GlaxoSmithKline is advancing a MEK inhibitor (trametinib) that, when used with a BRAF inhibitor like Zelboraf, could delay progression. GSK also has a BRAF inhibitor in its pipeline, dabrafenib, and is testing both in Phase III trials. So while Roche/Genentech was first with Zelboraf, GSK threatens. “The promise of targeted therapies is real, but…combination therapy holds even more promise,” says Engelsgjerd.

This trend leads to a resource-related question. “How many molecular therapies can you layer on before we all go bankrupt?” asks Engelsgjerd. He calls Perjeta the most important oncology drug launch so far in 2012. The duo kept advanced tumors from growing for a median of six months longer than Herceptin alone. But  “Perjeta is $6,000 a month; then Herceptin is $4,500 a month.”

Further up the pipeline, Roche/Genentech is developing another combination therapy, T-DM1, which packages Herceptin (trastuzumab) with a chemotherapy, DM1. The goal is for Herceptin to bind to a tumor site, where the chemo is locally released. Initial data in breast cancer look promising, but will the elegant technology buy pricing leeway? “Products that are getting launched are not replacing therapies, but are getting added on top,” says Debbie Warner, who leads the cancer impact team at Kantar Health. She expects payors to continue addressing the cost issue.

Scott Raidel, VP and medical strategy director for GSW Worldwide, advises such clients as Lilly Oncology to help payors understand why a drug is appropriate. “You actually can build brand loyalty in the payor and government space by helping them understand the issues.”

With ObamaCare set to add millions more people into the system, will access become a bigger problem? “I am not sure that expanding coverage is going to change too much,” says Sanford Bernstein analyst Tim Anderson. “In high-priced specialty therapies, if someone needs the drug, they are going to get it.” Genentech employs 350 staff to help patients navigate the access and reimbursement shoals. Still, pharma’s biggest customers—CMS and, increasingly, accountable care organizations (ACOs)—are becoming value shoppers.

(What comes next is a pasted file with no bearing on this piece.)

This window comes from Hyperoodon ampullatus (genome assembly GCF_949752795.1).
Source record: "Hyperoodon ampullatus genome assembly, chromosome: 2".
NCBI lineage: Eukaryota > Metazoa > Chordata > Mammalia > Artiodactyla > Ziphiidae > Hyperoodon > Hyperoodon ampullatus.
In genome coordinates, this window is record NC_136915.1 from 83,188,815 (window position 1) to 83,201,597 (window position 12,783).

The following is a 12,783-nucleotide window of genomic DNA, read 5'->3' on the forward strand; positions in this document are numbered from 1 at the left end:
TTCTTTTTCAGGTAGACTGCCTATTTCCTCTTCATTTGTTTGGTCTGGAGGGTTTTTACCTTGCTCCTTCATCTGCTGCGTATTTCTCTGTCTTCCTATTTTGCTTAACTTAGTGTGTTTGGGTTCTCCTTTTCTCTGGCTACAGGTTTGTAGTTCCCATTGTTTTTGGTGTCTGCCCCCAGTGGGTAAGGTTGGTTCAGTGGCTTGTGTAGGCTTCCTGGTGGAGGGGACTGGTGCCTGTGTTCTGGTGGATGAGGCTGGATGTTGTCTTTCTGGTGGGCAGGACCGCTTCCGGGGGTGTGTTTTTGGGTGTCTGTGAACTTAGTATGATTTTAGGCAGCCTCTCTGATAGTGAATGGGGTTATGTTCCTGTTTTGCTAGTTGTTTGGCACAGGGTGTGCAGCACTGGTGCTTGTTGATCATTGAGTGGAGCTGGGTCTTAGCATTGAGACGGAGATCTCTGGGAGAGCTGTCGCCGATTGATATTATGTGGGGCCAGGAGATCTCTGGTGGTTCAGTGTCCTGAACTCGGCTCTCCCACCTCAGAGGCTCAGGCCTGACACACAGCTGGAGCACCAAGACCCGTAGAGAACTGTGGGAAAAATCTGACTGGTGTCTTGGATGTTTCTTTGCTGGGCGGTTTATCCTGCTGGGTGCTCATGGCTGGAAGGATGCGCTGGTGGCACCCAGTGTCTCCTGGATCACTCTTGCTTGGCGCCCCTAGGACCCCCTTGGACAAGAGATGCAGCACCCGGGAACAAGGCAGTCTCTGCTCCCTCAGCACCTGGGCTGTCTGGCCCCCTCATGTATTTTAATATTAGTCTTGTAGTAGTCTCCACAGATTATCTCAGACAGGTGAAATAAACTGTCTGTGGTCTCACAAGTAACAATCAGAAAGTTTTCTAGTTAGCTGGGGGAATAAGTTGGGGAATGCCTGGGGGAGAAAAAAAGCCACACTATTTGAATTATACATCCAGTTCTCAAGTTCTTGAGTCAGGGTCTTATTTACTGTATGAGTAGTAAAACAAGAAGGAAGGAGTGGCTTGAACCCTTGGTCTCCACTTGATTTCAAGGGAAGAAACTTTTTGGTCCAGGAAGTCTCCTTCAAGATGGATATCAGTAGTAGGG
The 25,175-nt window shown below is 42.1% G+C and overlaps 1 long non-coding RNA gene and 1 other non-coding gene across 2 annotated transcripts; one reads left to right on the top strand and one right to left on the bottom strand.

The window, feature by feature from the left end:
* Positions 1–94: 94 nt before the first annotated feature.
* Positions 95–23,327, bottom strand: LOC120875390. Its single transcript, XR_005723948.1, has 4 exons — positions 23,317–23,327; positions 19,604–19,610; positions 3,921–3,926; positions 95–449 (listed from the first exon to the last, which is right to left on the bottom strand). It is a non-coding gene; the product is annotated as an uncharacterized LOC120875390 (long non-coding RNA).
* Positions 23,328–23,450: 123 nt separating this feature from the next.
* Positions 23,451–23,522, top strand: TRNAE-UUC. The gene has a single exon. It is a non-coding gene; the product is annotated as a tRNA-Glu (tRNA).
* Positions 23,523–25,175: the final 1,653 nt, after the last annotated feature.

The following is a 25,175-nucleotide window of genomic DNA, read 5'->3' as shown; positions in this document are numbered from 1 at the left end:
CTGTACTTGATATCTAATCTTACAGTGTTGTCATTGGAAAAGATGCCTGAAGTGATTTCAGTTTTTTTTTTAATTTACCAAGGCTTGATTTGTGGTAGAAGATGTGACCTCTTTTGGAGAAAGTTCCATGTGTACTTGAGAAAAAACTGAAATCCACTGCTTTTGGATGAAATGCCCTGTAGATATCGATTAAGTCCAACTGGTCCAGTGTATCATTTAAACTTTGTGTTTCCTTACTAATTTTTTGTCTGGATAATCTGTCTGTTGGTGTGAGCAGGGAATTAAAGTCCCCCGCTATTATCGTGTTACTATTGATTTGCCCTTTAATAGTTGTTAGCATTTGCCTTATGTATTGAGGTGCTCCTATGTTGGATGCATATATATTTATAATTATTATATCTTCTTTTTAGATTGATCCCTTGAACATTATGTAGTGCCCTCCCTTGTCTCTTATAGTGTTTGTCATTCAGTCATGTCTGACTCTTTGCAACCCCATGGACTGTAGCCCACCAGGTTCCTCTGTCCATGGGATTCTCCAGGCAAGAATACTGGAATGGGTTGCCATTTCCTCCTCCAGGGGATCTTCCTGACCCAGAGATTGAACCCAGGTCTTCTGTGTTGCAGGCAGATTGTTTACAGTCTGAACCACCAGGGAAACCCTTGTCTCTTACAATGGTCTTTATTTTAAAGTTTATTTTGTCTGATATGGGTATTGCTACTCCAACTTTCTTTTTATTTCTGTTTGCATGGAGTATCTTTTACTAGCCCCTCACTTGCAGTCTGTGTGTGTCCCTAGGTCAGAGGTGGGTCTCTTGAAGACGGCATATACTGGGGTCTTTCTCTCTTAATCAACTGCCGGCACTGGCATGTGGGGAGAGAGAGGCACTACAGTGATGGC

“The other issue is cost-shifting,” adds Warner, “there will be fewer uninsured patients, but undoubtedly more under-insured patients as a result of healthcare reform.” Thus, “Pharma companies,” says Warner, “need to be thinking [about] what to teach the physician to tell the patient, because the patient is paying more out of pocket.”

Educating patients about biomarkers is becoming more common for companies in pre-launch marketing. One is Boehringer Ingelheim, which has a broad oncology pipeline but no cancer drugs on the market yet. “We want to take that personalized medicine approach further,” says BI’s Kevin Lokay, VP and oncology business unit head, “and really focus on those patients who will most likely benefit.”

As oncology clinics close and treatment shifts into medical centers, the value message is being directed at institutions. “Pharmaceutical companies will need to understand how they can help customers satisfy their quality improvement [QI] goals—and brand managers need to think about how their brand fits into this QI dynamic,” says Dave Dierk, president of Pinnacle Health Communications.

“Academic cancer centers are making cost and quality improvement programs a priority,” agrees David Guy, who previously headed oncology marketing at both Sanofi and Genentech and is now a consultant. “Accessing and influencing the institutional decision makers implementing these programs requires a collaborative key account management approach that includes developing unbranded, patient centric, quality improvement programs.”

MM&M’s bi-monthly Therapeutic Focus series will conclude for the year with December’s Pipeline Report.